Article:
Joy, another children’s English school, has training but it’s not as comprehensive. However, they do have on going training.

The best situation you can find yourself in is to have some basic training for lesson plans and activities and then have somebody come in and appraise your teaching on a regular basis. Do this for two years and then give the bushiban scene away and work for yourself.

You may of course prefer to teach adults in which case it’s not a bad idea to do a preliminary course before coming to Taiwan. They are a dime a dozen these days and most universites will offer some kind of accreditation program. These kinds of programs will give you a little insight in to what to expect in the classroom. However, in Taiwan it’s unlikely to help you find a job. The adult teaching scene is quite competitive and employees really require experienced teachers. On the other hand, if you do eventually get a job and have some experience under your belt the certificate is very handy for finding semi-government jobs such as those at CETRA (mentioned in a previous post). It’s something of a catch 22.


#17

Thanks for all the info. so far. I did teach last time I was in Taiwan, though I mostly taught privately. I am serious when it comes to any job, at least to the extent that I will try hard to do well. I don’t plan on becoming a fly-by-night teacher, because I will be in Taiwan for five years, and need to support myself. It will make life much more unstable if I change jobs every few weeks or months.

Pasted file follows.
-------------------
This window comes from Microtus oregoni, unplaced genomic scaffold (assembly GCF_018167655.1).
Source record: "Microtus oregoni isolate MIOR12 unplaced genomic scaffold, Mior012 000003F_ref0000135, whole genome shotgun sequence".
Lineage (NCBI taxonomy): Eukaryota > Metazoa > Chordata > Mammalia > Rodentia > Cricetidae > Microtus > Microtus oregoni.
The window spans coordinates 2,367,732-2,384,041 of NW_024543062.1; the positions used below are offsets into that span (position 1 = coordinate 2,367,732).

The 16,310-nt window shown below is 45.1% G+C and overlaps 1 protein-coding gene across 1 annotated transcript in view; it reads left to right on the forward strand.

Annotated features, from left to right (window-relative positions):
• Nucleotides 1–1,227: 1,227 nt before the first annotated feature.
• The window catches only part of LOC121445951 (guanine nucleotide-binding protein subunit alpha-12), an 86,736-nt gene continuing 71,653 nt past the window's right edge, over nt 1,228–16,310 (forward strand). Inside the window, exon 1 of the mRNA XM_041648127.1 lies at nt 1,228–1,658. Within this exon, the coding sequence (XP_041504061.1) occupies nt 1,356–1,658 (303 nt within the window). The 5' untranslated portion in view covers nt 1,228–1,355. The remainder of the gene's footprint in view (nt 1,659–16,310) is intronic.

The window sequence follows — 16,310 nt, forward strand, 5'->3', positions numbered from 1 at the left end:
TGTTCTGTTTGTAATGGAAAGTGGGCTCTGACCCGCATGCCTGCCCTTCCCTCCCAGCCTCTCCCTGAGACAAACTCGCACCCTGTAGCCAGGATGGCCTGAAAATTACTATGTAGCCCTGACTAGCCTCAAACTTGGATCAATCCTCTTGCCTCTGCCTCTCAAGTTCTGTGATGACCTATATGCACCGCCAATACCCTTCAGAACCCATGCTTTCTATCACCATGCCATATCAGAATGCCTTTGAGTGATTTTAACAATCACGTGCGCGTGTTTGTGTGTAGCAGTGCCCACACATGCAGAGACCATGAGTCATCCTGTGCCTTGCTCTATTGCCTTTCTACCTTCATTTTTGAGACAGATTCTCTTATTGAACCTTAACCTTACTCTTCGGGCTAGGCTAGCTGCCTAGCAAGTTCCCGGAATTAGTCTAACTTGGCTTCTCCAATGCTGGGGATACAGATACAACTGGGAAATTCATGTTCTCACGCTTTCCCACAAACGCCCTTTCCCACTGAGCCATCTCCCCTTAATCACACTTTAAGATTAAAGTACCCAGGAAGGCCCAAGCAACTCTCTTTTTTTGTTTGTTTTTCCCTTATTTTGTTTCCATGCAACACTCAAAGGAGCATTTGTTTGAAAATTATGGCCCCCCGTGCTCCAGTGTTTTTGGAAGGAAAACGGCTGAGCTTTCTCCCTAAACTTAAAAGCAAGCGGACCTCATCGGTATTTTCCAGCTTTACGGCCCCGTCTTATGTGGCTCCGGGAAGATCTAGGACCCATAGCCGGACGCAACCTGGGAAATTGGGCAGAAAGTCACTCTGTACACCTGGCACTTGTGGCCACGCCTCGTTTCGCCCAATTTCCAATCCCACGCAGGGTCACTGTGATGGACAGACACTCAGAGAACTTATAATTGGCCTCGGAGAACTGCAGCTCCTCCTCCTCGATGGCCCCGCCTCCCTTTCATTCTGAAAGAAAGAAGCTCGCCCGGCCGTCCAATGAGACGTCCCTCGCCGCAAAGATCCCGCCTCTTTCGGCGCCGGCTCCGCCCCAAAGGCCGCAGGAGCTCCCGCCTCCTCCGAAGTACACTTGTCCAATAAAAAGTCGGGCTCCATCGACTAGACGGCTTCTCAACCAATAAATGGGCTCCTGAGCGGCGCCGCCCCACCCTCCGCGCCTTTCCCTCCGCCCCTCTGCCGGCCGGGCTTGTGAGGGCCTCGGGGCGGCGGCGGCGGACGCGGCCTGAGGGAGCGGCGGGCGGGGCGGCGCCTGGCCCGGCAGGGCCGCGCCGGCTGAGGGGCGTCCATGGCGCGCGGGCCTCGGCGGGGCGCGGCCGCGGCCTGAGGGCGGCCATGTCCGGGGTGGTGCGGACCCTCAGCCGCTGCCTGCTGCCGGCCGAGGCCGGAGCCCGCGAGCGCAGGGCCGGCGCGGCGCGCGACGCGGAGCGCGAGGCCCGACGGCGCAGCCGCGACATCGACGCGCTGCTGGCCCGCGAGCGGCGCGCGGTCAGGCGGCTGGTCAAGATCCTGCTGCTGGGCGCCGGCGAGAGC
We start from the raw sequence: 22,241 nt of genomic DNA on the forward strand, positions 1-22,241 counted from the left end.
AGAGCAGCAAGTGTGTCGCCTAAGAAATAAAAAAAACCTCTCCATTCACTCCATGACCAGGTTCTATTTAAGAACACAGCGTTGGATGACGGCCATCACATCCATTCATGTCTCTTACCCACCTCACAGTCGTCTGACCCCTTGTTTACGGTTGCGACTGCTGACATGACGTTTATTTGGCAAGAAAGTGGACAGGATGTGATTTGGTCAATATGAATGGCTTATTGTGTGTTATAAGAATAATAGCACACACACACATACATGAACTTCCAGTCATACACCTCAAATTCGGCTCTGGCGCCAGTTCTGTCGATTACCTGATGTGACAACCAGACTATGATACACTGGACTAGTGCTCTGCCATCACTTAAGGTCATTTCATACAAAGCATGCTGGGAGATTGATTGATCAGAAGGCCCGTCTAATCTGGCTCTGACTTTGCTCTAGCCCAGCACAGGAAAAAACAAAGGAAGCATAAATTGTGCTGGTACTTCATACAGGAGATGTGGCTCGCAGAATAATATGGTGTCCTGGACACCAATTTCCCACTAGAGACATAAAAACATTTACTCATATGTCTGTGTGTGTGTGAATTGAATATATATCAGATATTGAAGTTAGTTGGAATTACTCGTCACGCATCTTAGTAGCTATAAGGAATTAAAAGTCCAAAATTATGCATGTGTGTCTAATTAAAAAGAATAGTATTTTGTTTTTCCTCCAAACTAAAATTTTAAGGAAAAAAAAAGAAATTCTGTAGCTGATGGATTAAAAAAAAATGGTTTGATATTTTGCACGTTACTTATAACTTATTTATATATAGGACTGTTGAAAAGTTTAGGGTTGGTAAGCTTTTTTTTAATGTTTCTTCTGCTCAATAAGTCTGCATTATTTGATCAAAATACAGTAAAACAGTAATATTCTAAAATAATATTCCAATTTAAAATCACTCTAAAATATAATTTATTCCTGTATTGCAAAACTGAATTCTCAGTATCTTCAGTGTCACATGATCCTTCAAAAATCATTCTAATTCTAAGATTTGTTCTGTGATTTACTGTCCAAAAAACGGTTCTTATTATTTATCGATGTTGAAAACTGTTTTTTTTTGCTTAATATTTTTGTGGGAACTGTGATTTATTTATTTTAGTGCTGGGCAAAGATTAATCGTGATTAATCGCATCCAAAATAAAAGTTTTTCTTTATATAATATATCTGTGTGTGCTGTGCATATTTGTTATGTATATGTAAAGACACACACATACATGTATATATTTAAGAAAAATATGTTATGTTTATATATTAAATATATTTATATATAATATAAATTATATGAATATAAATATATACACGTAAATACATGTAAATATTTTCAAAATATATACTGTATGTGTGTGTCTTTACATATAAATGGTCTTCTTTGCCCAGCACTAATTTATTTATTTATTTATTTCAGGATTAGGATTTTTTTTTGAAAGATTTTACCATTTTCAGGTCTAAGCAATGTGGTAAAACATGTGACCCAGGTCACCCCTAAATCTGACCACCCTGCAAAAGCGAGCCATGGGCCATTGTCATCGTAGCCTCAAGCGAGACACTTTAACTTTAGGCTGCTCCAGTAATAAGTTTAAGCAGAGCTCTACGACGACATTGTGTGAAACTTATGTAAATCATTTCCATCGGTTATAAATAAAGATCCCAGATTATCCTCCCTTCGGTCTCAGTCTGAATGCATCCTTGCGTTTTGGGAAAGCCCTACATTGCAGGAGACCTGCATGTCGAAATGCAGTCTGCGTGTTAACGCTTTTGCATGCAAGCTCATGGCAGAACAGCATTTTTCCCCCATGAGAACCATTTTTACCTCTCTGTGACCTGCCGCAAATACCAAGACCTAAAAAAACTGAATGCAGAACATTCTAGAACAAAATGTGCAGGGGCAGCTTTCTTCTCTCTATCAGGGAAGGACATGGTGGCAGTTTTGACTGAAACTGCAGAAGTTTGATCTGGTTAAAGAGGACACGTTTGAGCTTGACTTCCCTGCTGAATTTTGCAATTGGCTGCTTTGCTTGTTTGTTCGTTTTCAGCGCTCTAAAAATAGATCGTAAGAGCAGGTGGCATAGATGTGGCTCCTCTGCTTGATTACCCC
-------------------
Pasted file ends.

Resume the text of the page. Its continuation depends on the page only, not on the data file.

Ideally, I’d like to teach junior high, high school, and adult students. But, I am open to teaching younger kids if I can’t find jobs teaching the older ones. I really do value my and other’s education. I know that the parents of the kids I teach are putting out money with the hopes it will better their children’s futures. I don’t expect to turn anyone into fluent English speakers and writers, but I’d like to know I made some difference. At the same time, I do want to study Mandarin (and if I can, some Taiwanese) and become fluent with that. So, I will have competing priorities that will require I manage my time well. I figure 2 hours of Chinese class a day Monday through Friday, along with a couple of hours of studying. The remaining time, and on Saturdays, I will spend preparing for English classes and teaching those classes. If possible, I’d like a structured program. By that, I mean one that already has a curriculum and provides some training. Otherwise, I will spend some time reading up on that and preparing one myself. After a while, I may better be able to prepare my own curriculum, but initially, it’d be nice (but not necessary) if there was one already made.

Sorry about asking such a vague question initially. I realize that it will bring all sorts of views. I guess it is that variety of views I am looking for. I’m guessing if everyone agreed on the same place as being the best, there would be no job opening there anyway. Anyways, thanks again for the information you’ve all given me so far.

Peter


#18
quote:
Originally posted by Abracadabra: